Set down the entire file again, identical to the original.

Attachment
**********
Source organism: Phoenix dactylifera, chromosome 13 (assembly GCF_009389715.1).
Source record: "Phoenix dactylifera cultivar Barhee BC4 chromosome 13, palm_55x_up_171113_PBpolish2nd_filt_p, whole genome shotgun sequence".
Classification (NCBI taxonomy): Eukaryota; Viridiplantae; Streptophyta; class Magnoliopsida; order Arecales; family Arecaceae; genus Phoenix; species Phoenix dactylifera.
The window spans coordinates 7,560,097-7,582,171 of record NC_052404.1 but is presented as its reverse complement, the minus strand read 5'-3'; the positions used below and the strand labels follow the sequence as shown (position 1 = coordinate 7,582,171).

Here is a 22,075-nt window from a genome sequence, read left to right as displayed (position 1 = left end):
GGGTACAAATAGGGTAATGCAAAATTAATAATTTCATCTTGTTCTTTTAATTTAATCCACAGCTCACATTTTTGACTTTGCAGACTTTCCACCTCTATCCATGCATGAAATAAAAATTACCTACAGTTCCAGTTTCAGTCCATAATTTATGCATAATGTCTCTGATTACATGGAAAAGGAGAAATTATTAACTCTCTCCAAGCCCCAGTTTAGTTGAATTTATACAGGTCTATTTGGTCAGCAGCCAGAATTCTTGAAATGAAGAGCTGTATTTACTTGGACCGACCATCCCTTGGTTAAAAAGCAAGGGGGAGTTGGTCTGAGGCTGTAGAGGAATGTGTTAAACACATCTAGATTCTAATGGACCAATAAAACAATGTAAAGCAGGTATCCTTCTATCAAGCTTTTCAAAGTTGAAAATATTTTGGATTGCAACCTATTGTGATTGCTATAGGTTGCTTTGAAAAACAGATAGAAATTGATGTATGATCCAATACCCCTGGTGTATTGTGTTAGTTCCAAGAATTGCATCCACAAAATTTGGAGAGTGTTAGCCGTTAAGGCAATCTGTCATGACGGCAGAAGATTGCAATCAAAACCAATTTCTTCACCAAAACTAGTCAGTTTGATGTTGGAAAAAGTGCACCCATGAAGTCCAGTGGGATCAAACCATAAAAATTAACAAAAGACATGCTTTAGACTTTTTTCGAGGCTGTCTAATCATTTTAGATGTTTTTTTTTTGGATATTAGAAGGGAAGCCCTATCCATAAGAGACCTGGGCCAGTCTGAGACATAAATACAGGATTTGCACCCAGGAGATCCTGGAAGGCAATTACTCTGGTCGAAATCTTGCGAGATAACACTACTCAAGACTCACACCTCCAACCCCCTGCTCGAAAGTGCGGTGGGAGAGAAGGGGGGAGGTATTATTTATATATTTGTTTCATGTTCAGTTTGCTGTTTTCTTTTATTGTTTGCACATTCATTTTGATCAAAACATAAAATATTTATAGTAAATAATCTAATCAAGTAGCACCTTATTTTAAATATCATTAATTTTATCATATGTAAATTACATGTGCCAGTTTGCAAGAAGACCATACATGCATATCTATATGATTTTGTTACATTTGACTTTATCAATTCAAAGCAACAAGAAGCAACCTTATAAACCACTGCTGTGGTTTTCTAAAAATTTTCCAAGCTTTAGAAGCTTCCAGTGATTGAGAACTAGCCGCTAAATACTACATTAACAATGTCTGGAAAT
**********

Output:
Source organism: Phoenix dactylifera, chromosome 13 (assembly GCF_009389715.1).
Source record: "Phoenix dactylifera cultivar Barhee BC4 chromosome 13, palm_55x_up_171113_PBpolish2nd_filt_p, whole genome shotgun sequence".
Classification (NCBI taxonomy): Eukaryota; Viridiplantae; Streptophyta; class Magnoliopsida; order Arecales; family Arecaceae; genus Phoenix; species Phoenix dactylifera.
The window spans coordinates 7,560,097-7,582,171 of record NC_052404.1 but is presented as its reverse complement, the minus strand read 5'-3'; the positions used below and the strand labels follow the sequence as shown (position 1 = coordinate 7,582,171).

Here is a 22,075-nt window from a genome sequence, read left to right as displayed (position 1 = left end):
GGGTACAAATAGGGTAATGCAAAATTAATAATTTCATCTTGTTCTTTTAATTTAATCCACAGCTCACATTTTTGACTTTGCAGACTTTCCACCTCTATCCATGCATGAAATAAAAATTACCTACAGTTCCAGTTTCAGTCCATAATTTATGCATAATGTCTCTGATTACATGGAAAAGGAGAAATTATTAACTCTCTCCAAGCCCCAGTTTAGTTGAATTTATACAGGTCTATTTGGTCAGCAGCCAGAATTCTTGAAATGAAGAGCTGTATTTACTTGGACCGACCATCCCTTGGTTAAAAAGCAAGGGGGAGTTGGTCTGAGGCTGTAGAGGAATGTGTTAAACACATCTAGATTCTAATGGACCAATAAAACAATGTAAAGCAGGTATCCTTCTATCAAGCTTTTCAAAGTTGAAAATATTTTGGATTGCAACCTATTGTGATTGCTATAGGTTGCTTTGAAAAACAGATAGAAATTGATGTATGATCCAATACCCCTGGTGTATTGTGTTAGTTCCAAGAATTGCATCCACAAAATTTGGAGAGTGTTAGCCGTTAAGGCAATCTGTCATGACGGCAGAAGATTGCAATCAAAACCAATTTCTTCACCAAAACTAGTCAGTTTGATGTTGGAAAAAGTGCACCCATGAAGTCCAGTGGGATCAAACCATAAAAATTAACAAAAGACATGCTTTAGACTTTTTTCGAGGCTGTCTAATCATTTTAGATGTTTTTTTTTTGGATATTAGAAGGGAAGCCCTATCCATAAGAGACCTGGGCCAGTCTGAGACATAAATACAGGATTTGCACCCAGGAGATCCTGGAAGGCAATTACTCTGGTCGAAATCTTGCGAGATAACACTACTCAAGACTCACACCTCCAACCCCCTGCTCGAAAGTGCGGTGGGAGAGAAGGGGGGAGGTATTATTTATATATTTGTTTCATGTTCAGTTTGCTGTTTTCTTTTATTGTTTGCACATTCATTTTGATCAAAACATAAAATATTTATAGTAAATAATCTAATCAAGTAGCACCTTATTTTAAATATCATTAATTTTATCATATGTAAATTACATGTGCCAGTTTGCAAGAAGACCATACATGCATATCTATATGATTTTGTTACATTTGACTTTATCAATTCAAAGCAACAAGAAGCAACCTTATAAACCACTGCTGTGGTTTTCTAAAAATTTTCCAAGCTTTAGAAGCTTCCAGTGATTGAGAACTAGCCGCTAAATACTACATTAACAATGTCTGGAAAT